I've been looking at MPAC for years, ever since it was spun off from Astronics. I recently took a position, and am kicking myself for waiting as long as I did...
I am wondering though, how many puffs are left in this cigar? (this is an analogy that Professor Graham & Warren Buffet have used in the past). As an investor you pick up a "cigar butt" of a company on the cheap, and attempt to get a free puff or two out of it before it is "used up".
This is in reference to companies that are selling WELL below book value, and have traditionally NOT earned their cost of capital.
I would argue that MPAC definitely has one OR two "puffs" left in it. There is a possibility that there may be even more puffs to be had...
HOWEVER, (to prove it has more than one of two puffs left) MPAC is going to have to earn an acceptable rate of return on it's equity. What would that rate be?
I don't know...
But I can definitely say it is above 10%. Why is that? Well, MPAC is paying 10% on it's mortage for it's main building...MPAC is also a micro-cap company in a competitive business.
I would therefore argue that MPAC needs to earn somewhere around 12% or so on it's equity. I don't think MPAC will ever trade ABOVE book value if it can't do this.
MPAC is clearly NOT doing that. I think it is earning 5-6% in the beginning of 2011.
MPAC will need to earn somewhere around $.85 to $1/share to trade significantly above book value.
There is much to like in MPAC:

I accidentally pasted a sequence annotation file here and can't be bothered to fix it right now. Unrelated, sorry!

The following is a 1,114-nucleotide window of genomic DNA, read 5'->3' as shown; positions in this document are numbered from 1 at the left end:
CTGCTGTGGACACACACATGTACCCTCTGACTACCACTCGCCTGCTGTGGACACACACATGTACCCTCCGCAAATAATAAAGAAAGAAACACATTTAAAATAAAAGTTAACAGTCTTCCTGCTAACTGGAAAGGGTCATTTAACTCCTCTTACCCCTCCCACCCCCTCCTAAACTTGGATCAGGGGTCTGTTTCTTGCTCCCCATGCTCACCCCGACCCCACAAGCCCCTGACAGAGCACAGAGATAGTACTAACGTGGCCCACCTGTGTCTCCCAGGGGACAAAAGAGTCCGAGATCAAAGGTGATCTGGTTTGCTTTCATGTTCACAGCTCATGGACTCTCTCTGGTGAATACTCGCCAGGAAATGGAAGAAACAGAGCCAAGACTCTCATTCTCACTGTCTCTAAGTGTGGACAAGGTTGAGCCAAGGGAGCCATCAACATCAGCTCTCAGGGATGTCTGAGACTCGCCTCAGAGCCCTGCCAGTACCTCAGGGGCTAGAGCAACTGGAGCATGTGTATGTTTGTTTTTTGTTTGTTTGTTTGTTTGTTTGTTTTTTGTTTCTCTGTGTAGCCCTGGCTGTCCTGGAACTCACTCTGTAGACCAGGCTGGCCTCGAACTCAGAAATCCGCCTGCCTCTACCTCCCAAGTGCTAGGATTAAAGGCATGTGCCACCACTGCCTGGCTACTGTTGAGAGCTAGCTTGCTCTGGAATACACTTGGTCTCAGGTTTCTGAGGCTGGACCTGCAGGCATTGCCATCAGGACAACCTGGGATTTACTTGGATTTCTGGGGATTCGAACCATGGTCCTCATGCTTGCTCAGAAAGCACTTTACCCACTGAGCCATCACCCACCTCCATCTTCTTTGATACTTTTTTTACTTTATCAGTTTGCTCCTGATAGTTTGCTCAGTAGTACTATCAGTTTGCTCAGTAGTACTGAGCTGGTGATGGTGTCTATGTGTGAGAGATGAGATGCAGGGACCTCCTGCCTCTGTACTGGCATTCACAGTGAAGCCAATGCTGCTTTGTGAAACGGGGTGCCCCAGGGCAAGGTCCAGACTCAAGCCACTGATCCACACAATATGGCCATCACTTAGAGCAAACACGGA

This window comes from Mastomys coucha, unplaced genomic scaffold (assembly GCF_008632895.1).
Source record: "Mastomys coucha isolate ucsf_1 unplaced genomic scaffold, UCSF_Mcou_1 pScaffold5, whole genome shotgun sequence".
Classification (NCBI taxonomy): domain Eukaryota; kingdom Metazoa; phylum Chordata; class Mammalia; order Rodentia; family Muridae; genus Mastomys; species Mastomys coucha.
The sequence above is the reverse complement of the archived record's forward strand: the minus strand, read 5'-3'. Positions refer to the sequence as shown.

A). Management has turned the business around significantly in the past 18 months. It is now profitable! B). Book value is at a TANGIBLE $7.50/share. There is virtually no "good will". C). Debt has been paid down significantly and CASH is starting to pile up. D). Management is buying back shares at a healthy discount to book. The buybacks are outpacing option dilution. E). Most employee options are under water, some significantly so. There is not going to be much dilution below $6 or so. F). They own their main production facility. G). MPAC is selling at a SIGNIFICANT discount to book value, and at prices BELOW $5, there is a margin of safety.
Unfortunately, MPAC has a few bad points....
A). The equipment of the company has been substantially depreciated. How much more life is left in it? Is there going to be significant capital expenditures needed in the next couple of years? B). The company is paying 10% on it's mortgage on the offices & production building. That seems a bit high to me... C). Management drove the company into the ditch in the first place. D). There were some related party transactions (of questionable worth) in the past (Vistaprint). I hope that there are no related party transactions going forward in the future. E). MPAC is making money, but their return on equity is around 5-6%, which is not acceptable in the long run. F). Tax loss carry forwards are nearly exhausted. G). Company is located in high tax, business unfriendly state (Buffalo NY).
I have a position now in MPAC and will probably start adding to it if it goes down. I think the next 12-18 months will be very telling for this company.
I don't think you'll get many responses on this board... it's kind of a ghost town around here. Not enough shares traded, I suppose.
I have held a position in MPAC for the last several years, beginning around $1.67/share... adding to my position gradually, as I've watched management turn the ship around.
I think the analogy of "puffs" remaining works better for a company that is dying a slow death. MPAC is on the upswing, with a bright future... so I don't think it works for this one.
I need to update my analysis before I can provide hard numbers, but I believe the company will provide the sort of earnings you are calling for. I'll get back with my estimate when I have time to do it right.